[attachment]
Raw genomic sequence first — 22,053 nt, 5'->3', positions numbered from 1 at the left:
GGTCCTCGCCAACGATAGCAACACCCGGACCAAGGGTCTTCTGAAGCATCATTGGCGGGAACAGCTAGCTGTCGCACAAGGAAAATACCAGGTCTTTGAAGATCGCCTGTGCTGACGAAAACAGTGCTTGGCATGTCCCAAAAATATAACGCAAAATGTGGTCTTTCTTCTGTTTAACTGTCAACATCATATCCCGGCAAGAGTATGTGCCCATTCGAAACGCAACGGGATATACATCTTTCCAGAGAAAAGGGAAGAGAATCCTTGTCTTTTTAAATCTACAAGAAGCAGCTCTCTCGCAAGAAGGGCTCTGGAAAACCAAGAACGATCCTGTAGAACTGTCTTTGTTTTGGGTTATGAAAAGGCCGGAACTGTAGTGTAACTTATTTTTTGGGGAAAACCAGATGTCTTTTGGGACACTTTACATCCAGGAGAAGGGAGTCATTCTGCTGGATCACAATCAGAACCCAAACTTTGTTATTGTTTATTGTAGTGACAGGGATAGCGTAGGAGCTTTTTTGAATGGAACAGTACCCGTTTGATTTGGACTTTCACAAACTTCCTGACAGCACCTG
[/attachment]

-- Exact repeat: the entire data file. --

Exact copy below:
Raw genomic sequence first — 22,053 nt, 5'->3', positions numbered from 1 at the left:
GGTCCTCGCCAACGATAGCAACACCCGGACCAAGGGTCTTCTGAAGCATCATTGGCGGGAACAGCTAGCTGTCGCACAAGGAAAATACCAGGTCTTTGAAGATCGCCTGTGCTGACGAAAACAGTGCTTGGCATGTCCCAAAAATATAACGCAAAATGTGGTCTTTCTTCTGTTTAACTGTCAACATCATATCCCGGCAAGAGTATGTGCCCATTCGAAACGCAACGGGATATACATCTTTCCAGAGAAAAGGGAAGAGAATCCTTGTCTTTTTAAATCTACAAGAAGCAGCTCTCTCGCAAGAAGGGCTCTGGAAAACCAAGAACGATCCTGTAGAACTGTCTTTGTTTTGGGTTATGAAAAGGCCGGAACTGTAGTGTAACTTATTTTTTGGGGAAAACCAGATGTCTTTTGGGACACTTTACATCCAGGAGAAGGGAGTCATTCTGCTGGATCACAATCAGAACCCAAACTTTGTTATTGTTTATTGTAGTGACAGGGATAGCGTAGGAGCTTTTTTGAATGGAACAGTACCCGTTTGATTTGGACTTTCACAAACTTCCTGACAGCACCTG